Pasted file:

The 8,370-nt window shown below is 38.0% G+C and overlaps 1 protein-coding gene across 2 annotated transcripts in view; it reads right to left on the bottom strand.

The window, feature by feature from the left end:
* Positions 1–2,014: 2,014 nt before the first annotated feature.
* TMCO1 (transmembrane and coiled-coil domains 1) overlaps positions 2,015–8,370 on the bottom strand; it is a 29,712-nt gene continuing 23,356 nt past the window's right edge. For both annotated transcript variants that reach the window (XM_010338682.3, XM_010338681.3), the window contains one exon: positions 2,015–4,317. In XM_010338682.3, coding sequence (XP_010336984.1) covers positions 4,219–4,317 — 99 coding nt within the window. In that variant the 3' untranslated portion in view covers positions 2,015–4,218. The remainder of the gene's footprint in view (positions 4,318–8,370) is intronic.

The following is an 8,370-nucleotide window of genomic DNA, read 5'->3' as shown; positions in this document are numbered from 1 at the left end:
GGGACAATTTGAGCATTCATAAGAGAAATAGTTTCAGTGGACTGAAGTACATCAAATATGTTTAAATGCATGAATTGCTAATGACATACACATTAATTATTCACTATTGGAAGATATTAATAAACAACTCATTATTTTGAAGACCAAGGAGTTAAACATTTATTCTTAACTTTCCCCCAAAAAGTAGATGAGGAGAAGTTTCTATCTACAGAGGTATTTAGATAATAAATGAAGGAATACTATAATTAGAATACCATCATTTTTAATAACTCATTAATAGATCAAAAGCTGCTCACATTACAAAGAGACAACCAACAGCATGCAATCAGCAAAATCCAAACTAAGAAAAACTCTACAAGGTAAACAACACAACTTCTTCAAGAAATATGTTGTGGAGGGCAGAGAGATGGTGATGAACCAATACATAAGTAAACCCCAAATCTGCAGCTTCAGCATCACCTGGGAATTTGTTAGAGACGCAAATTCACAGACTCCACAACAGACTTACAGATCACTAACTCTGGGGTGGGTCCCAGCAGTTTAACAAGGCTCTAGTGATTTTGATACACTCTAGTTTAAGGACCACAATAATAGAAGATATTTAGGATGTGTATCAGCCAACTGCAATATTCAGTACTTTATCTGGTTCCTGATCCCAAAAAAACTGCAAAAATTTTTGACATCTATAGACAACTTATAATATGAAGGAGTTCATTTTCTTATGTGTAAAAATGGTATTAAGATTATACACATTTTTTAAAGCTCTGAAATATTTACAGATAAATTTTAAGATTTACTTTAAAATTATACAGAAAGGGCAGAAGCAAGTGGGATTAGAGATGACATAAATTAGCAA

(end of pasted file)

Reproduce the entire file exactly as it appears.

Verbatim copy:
The 8,370-nt window shown below is 38.0% G+C and overlaps 1 protein-coding gene across 2 annotated transcripts in view; it reads right to left on the bottom strand.

The window, feature by feature from the left end:
* Positions 1–2,014: 2,014 nt before the first annotated feature.
* TMCO1 (transmembrane and coiled-coil domains 1) overlaps positions 2,015–8,370 on the bottom strand; it is a 29,712-nt gene continuing 23,356 nt past the window's right edge. For both annotated transcript variants that reach the window (XM_010338682.3, XM_010338681.3), the window contains one exon: positions 2,015–4,317. In XM_010338682.3, coding sequence (XP_010336984.1) covers positions 4,219–4,317 — 99 coding nt within the window. In that variant the 3' untranslated portion in view covers positions 2,015–4,218. The remainder of the gene's footprint in view (positions 4,318–8,370) is intronic.

The following is an 8,370-nucleotide window of genomic DNA, read 5'->3' as shown; positions in this document are numbered from 1 at the left end:
GGGACAATTTGAGCATTCATAAGAGAAATAGTTTCAGTGGACTGAAGTACATCAAATATGTTTAAATGCATGAATTGCTAATGACATACACATTAATTATTCACTATTGGAAGATATTAATAAACAACTCATTATTTTGAAGACCAAGGAGTTAAACATTTATTCTTAACTTTCCCCCAAAAAGTAGATGAGGAGAAGTTTCTATCTACAGAGGTATTTAGATAATAAATGAAGGAATACTATAATTAGAATACCATCATTTTTAATAACTCATTAATAGATCAAAAGCTGCTCACATTACAAAGAGACAACCAACAGCATGCAATCAGCAAAATCCAAACTAAGAAAAACTCTACAAGGTAAACAACACAACTTCTTCAAGAAATATGTTGTGGAGGGCAGAGAGATGGTGATGAACCAATACATAAGTAAACCCCAAATCTGCAGCTTCAGCATCACCTGGGAATTTGTTAGAGACGCAAATTCACAGACTCCACAACAGACTTACAGATCACTAACTCTGGGGTGGGTCCCAGCAGTTTAACAAGGCTCTAGTGATTTTGATACACTCTAGTTTAAGGACCACAATAATAGAAGATATTTAGGATGTGTATCAGCCAACTGCAATATTCAGTACTTTATCTGGTTCCTGATCCCAAAAAAACTGCAAAAATTTTTGACATCTATAGACAACTTATAATATGAAGGAGTTCATTTTCTTATGTGTAAAAATGGTATTAAGATTATACACATTTTTTAAAGCTCTGAAATATTTACAGATAAATTTTAAGATTTACTTTAAAATTATACAGAAAGGGCAGAAGCAAGTGGGATTAGAGATGACATAAATTAGCAA